An Explosive Story: Hoover and the Sinai Peninsula Turquoise Mine

By Thomas F. Schwartz

As part of an ongoing exploration of Herbert and Lou Hoover’s connection with the Rosetta Stone exhibit, this blog post examines Herbert Hoover’s brief efforts to revive a turquoise mine in the Sinai Peninsula.  The episode placed Hoover at odds with the noted Egyptologist, Flinders Petrie.  Interestingly, both men describe the incident in their memoirs but with different emphasis.  In the first volume of Hoover’s memoirs he writes:

                “Among the side interests of Bewick, Moreing & Company, in my time, was a turquoise mine at Mt. Sinai.  The venture had its romantic aspect; for one thing, it brought the miners closer to the Ten Commandments than usual; for another, the very fact that it was a turquoise mine was a surprise.  Before I entered the firm, the Egyptian Government had asked it to interest itself in reopening some ancient workings reported on the Sinai Peninsula.  Copper ores were known to have been mined in that area.  A Cornish foreman and a prospecting party were sent in during the rainy season to explore.  They finally found a large dump and the partly buried portal of a tunnel.  The portal was of impressively large stones with ancient Egyptian inscriptions on every side.  That portal, three or four thousand years old, became one of my griefs.  The entrance was too small and narrow to suit the Cornishmen, so they enlarged it with a little dynamite.  They found extensive workings, and finally discovered that the ancient Egyptians had been mining turquoise.  The stones were all greenish.  That color must have been fashionable among Egyptian women 3,000 or 4,000 years ago but we could not find a jeweler in the world who wanted any of them, although we had bucketfuls.

                However, the Cornishmen did make a great contribution to knowledge.  They informed me that they had discovered an underground warehouse full of Egyptian ‘gravestones’ and that there were gravestones on the hills about.  I instructed the miners not to touch them and notified Dr. Flinders Petrie, the great Egyptologist at Cairo.  From these discoveries he was able to revise and extend a large part of the chronology and dynastic succession in ancient Egypt.  It seems that the Egyptians made periodic excursions to mine a supply of jewelry and often left a stele engraved with the date and other facts.  When Dr. Petrie arrived at the place he recoiled in proper horror at the blasted portal, for precious inscriptions had been destroyed.  In his absorbing book he rose to the heights of righteous vituperation over this vandalism.  Carried away by his indignation, he included in the indictment much destruction for which the Cornishmen were responsible.  He did not mention Americans in that book; but gossip in Egypt associated the deed with the essential barbarity of all Americans and laid it at my door.”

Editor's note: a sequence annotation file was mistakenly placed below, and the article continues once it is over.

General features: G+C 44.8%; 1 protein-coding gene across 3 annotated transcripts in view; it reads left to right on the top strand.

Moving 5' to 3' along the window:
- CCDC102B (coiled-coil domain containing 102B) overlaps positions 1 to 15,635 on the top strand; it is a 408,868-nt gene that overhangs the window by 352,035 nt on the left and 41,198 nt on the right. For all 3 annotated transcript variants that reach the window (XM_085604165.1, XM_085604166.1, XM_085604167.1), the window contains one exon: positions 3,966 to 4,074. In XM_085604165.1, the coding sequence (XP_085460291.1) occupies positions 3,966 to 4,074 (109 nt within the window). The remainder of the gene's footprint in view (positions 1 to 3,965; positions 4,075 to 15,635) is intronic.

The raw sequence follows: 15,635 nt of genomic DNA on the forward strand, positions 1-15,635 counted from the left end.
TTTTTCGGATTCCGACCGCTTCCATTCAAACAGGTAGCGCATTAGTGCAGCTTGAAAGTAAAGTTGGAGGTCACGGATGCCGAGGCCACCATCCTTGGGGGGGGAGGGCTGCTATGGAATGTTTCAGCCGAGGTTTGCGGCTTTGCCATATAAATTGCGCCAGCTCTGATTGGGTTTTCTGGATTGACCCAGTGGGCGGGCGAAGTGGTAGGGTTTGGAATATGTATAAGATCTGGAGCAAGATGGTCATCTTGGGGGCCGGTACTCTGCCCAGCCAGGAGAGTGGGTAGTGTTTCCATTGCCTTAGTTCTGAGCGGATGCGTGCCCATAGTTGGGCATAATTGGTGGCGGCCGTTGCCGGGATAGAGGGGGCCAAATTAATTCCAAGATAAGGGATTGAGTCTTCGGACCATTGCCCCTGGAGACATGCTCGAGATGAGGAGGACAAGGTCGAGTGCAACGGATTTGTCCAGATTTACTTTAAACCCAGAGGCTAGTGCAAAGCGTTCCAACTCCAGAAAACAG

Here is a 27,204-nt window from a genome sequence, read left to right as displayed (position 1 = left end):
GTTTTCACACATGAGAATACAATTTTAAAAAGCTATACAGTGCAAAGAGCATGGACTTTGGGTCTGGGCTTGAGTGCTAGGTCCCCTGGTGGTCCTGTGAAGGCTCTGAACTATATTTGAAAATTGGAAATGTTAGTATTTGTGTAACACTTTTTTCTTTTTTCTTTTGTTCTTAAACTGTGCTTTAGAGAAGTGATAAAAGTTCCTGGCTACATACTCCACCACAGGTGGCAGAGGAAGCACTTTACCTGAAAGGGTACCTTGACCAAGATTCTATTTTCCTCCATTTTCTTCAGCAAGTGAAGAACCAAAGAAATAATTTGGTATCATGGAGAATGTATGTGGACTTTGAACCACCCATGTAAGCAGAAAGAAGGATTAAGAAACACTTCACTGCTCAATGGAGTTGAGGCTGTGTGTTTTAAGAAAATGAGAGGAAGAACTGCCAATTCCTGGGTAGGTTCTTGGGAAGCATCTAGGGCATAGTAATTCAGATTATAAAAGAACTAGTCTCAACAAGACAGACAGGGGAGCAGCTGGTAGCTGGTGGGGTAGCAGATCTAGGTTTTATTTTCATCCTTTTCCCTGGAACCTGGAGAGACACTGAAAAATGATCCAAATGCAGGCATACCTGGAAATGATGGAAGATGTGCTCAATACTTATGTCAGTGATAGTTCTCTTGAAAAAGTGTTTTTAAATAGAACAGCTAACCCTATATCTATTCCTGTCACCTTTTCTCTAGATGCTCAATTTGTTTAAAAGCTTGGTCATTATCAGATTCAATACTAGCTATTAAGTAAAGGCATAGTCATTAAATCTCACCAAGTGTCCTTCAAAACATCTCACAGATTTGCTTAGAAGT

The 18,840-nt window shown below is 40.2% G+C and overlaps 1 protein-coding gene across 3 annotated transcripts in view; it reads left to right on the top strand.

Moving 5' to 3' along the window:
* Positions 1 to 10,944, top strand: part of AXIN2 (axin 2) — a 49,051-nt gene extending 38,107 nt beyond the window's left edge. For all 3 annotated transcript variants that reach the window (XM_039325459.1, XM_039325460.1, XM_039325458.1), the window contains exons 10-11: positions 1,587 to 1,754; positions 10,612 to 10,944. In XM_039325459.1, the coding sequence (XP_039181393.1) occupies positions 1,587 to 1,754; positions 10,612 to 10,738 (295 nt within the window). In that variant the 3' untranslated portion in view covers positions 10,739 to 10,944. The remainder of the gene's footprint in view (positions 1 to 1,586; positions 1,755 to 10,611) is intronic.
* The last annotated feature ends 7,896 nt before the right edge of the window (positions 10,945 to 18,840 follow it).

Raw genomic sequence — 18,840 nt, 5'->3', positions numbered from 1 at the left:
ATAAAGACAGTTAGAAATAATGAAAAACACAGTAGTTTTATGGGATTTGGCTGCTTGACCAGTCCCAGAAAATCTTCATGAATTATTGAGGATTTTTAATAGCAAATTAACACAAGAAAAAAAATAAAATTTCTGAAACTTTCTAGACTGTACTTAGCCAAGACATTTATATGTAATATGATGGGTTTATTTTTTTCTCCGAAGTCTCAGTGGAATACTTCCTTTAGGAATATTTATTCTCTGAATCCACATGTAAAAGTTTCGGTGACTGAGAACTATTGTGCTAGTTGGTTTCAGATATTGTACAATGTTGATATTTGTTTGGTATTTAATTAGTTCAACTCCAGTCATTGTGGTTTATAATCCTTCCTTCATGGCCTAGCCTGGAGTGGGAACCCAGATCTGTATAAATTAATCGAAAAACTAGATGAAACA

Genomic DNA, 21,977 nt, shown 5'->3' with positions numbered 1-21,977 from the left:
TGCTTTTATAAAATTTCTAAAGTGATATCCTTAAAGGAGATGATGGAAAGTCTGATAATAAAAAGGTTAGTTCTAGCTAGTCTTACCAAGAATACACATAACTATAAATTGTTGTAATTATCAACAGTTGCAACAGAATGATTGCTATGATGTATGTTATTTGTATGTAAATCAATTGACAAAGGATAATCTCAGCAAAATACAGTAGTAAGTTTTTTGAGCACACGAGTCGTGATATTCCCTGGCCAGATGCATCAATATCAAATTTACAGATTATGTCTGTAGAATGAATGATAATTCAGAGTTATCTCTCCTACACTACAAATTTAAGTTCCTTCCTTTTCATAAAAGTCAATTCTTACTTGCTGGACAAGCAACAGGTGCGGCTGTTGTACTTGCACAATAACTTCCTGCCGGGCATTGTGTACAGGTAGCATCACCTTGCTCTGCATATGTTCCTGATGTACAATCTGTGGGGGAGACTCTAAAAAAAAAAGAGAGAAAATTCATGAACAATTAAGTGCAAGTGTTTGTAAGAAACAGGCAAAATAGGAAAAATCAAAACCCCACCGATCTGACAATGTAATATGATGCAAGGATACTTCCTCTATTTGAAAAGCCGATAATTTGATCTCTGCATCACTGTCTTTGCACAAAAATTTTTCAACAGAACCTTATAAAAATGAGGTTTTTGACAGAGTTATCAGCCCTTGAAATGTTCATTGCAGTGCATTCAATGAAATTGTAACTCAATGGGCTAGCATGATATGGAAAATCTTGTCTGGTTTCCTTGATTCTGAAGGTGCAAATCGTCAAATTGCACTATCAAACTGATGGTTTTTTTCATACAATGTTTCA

Flinders Petrie, in his memoirs Seventy Years in Archeology, recalled his work in the Sinai as follows:

                “By December 18, [1904] Currelly arrived with twenty-seven men from Koptos, having marched them more than eighty miles to the Red Sea, got a mining company’s steamer to carry them over, and then marched up to Wady Maghara.  We had, of course, to feed all our party, as nothing could be bought there, except an occasional goat.  The serving out of rations every morning was done by Button, 80 lbs. weight of flour, rice, lentils, sugar, oil, and onions having to be weighted out.  Our men were very reasonable, asking for rather more in the cold weather, and then later declining so much.

                Our main stores were sent down by boat, but we had to get flour and other things supplemented by camel from Suez, six days’ journey each way.  So it was needful to keep count a fortnight ahead, to make sure that we should not find our thirty-six people run short.  Our water supply was kept up by two camels, making two journeys each day, from sources which the Arabs kept secret to themselves, springs in the granite; the water was quite good.

                The first matter was to copy all the inscriptions, by wet squeeze on small ones, by dry squeeze and drawing on the large ones.  A few years before, a mining company run by Mr. Hoover I am informed, had been here to search for turquoise.  Their men had bashed up or destroyed the sculptures abominably, and a relic of their occupation was an immense steel safe, locked, which they had never required.  It would not pay to convey such lumber back to civilization, so for thousands of years that safe will stand up in that gaunt valley, a monument to futile destruction.  After our work was over, Currelly was asked to cut out and remove all the sculptures to the Cairo Museum; Semerkhet, the oldest. Only remains, highest and inaccessible.”

Both Hoover and Petrie were describing the region in the Sinai Peninsula of Serabit el-Khadim and Wadi Maghareh where the extraction of copper and turquoise supplied the Egyptian Pharaohs metal for weapons and artwork and turquoise used in jewelry and ground to make pigment for paint.  Because of the abundance of turquoise found here, ancient Egyptians called the Sinai Mafkat, or “Country of Turquoise.”  As Petrie describes the difficulty of working in such a harsh, barren region, it is no wonder that the main reason to have settlements here would be for the extraction of minerals and gems.  Once these mines were exhausted by the technology available to the ancients, these activities ceased to exist.  The main cities in the Sinai Peninsula hug the coast with only a small number of interior settlements because the extraction of metal and gems is no longer a profitable venture.

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